I was looking back on that and thinking about what makes great parents. There are four traits I identified in recommending Shannon and Rebecca to the Australian government as adoptive parents, and they are four things I want to continue to cultivate as a parent and a grandparent in my own life.

These are the four things I believe are necessary for every parent to consider if they want to be the best they can be for their children.

1. Wisdom

Parents may feel overwhelmed by the increase and speed of knowledge, and they may wonder, how can we successfully raise children who may live in a very different world?

There are so many places to find more information and more knowledge on how to be a good parent and what makes a good child.

There is no doubt that in 20 years time my grandchildren will live in a far more knowledgeable world. It is not beyond the realms of a world filled with artificial intelligence and advanced assistive technology.

But none of it compares to wisdom.

Wisdom is the advantage and the great resource you can give your child.

Teaching them that just because something is able to be done or said, doesn’t mean it should be. Knowing what to do and say in any given situation is not necessarily just a matter of knowledge, but wisdom.

More knowledge with less wisdom can take that knowledge from being an advantage to human kind to a disadvantage.

For me the beginning place of all wisdom is to know God.   To bring a child to the place where they experience the love and grace of God through a relationship with Jesus Christ.

The Bible says in Job 12:13, “True wisdom and real power belong to God;from him we learn how to live, and also what to live for.”

2. Security

There are many types of security. To name a few: physical, emotional, financial security.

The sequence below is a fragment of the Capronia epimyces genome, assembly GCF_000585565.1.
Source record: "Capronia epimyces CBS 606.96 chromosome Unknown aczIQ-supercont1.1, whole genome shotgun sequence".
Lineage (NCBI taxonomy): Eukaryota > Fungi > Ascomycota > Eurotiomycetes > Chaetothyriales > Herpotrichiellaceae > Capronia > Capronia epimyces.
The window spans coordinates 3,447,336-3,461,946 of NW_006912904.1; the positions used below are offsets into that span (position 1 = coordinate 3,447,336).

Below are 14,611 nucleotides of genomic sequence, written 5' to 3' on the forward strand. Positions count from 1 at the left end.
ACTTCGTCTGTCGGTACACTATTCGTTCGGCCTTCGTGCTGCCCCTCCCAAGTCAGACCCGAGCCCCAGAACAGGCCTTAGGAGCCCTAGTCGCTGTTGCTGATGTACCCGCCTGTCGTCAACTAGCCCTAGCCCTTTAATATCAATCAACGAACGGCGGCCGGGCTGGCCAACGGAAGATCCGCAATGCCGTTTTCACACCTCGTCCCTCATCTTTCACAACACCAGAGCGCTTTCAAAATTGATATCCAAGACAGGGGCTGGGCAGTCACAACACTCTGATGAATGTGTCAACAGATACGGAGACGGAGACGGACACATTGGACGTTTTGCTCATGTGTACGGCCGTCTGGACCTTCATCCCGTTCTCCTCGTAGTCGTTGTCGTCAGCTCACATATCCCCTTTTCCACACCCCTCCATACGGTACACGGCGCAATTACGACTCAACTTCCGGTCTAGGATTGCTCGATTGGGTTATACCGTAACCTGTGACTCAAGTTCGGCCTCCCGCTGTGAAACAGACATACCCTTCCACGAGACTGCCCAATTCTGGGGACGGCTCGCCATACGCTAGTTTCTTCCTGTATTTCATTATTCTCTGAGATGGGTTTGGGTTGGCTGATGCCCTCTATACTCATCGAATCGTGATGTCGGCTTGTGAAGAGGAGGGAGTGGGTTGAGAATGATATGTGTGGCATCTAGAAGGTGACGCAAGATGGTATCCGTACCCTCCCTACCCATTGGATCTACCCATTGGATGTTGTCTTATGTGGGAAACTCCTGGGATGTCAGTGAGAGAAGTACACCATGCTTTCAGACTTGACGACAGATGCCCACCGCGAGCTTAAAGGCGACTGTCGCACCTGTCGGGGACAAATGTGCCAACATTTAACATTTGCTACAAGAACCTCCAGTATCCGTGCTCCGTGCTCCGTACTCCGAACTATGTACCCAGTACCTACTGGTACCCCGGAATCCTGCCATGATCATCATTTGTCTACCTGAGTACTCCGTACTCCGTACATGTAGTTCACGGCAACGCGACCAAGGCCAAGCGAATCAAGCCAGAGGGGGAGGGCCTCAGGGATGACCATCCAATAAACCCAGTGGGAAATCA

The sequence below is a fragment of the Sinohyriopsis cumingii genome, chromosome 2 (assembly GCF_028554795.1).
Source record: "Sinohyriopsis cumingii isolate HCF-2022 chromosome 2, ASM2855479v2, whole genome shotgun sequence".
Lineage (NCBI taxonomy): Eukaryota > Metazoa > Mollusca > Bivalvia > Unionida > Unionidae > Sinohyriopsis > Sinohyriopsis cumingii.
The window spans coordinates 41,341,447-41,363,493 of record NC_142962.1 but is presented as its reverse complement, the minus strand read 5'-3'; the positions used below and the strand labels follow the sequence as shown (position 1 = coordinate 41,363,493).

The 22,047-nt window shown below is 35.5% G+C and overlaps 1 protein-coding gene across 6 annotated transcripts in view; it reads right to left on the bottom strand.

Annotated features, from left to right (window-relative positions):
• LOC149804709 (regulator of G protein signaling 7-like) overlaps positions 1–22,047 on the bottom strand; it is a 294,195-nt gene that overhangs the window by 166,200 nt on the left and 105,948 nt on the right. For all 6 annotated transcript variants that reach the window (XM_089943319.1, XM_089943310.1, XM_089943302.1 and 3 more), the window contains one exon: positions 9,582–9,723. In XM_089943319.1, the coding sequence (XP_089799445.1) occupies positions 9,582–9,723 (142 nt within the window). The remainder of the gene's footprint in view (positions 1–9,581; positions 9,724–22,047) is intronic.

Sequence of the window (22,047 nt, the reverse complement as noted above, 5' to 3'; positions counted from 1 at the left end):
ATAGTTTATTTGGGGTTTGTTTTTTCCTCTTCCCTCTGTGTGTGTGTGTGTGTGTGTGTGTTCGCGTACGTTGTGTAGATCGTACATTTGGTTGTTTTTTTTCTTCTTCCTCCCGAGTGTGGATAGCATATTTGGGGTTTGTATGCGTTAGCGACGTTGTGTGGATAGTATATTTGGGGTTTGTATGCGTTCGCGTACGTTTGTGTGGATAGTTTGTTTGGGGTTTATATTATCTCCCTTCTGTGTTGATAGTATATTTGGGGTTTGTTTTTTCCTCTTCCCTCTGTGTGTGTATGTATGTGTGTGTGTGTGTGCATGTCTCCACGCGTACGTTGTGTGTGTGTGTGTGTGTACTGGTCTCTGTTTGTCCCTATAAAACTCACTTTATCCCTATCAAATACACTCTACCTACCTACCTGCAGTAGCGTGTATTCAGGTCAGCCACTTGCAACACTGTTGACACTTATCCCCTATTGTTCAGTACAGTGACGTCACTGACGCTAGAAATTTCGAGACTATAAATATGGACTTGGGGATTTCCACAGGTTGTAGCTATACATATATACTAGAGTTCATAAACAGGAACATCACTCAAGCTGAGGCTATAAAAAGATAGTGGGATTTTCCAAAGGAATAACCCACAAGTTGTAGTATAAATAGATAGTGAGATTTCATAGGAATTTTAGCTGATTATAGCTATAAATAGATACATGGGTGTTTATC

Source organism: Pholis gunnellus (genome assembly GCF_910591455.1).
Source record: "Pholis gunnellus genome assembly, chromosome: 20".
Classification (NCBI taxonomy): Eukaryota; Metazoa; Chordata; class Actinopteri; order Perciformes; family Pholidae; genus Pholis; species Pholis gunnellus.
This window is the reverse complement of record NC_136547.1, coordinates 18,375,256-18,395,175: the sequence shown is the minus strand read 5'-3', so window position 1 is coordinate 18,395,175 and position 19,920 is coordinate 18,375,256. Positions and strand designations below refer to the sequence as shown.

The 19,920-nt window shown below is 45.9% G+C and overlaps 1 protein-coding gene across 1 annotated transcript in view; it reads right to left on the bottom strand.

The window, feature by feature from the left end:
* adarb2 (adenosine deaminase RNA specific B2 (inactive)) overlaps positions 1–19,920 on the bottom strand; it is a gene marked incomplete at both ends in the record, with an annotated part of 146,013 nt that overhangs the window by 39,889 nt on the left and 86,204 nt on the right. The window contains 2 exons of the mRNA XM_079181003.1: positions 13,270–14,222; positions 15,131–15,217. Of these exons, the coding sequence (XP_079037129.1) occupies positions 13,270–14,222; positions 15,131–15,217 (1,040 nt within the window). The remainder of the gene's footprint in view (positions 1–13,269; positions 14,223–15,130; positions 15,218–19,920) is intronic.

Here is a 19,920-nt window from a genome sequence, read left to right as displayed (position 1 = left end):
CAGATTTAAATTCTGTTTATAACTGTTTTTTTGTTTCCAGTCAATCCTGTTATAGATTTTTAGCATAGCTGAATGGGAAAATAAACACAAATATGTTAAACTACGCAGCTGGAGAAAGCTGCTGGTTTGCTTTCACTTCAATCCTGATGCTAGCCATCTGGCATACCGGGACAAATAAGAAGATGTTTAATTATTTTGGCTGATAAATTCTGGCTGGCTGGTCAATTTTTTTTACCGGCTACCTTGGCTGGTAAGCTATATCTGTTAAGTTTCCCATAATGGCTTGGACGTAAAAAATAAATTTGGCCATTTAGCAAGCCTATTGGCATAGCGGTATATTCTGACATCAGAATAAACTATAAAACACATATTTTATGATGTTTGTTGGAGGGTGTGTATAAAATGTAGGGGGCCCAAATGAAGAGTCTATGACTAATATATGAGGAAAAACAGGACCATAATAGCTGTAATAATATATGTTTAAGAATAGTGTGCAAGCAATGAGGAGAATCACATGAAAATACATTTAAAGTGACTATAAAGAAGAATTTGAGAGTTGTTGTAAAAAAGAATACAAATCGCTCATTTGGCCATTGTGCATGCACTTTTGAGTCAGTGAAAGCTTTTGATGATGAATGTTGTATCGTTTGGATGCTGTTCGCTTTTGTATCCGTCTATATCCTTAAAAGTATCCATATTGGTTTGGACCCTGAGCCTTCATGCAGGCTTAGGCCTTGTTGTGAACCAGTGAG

I love that my grandchildren will grow up in a loving, caring safe and protected family environment.

All parents have a responsibility, to the very best of their ability, to provide for their children.

Do you have a solid approach to securing future financial security? It is an important part of every parent’s role to provide their family with needed security, protection and provisions. What can you do today to help build an inheritance for your children’s children? Spend less? Save more?

Every child deserves a safe environment to grow and thrive. There are no exceptions. This should go without saying but unfortunately there are too many (while there is even one) children living in environments that are not safe, whether physically, emotionally and environmentally.  You can be the difference.

What’s more, no child should ever feel like the “only one”.  When it comes to building a secure self esteem and resilience, we all need a sense of belonging to others, to humanity, to family.

I believe that every child needs a warm and loving sense of “home.”

This secure home environment, whether it has the latest gadgets or furniture, the latest shoes or clothes, is far more valuable than any gift you could give them. Knowing you are a safe place, a security, will help them grow to live a healthy, vibrant and fun-loving life.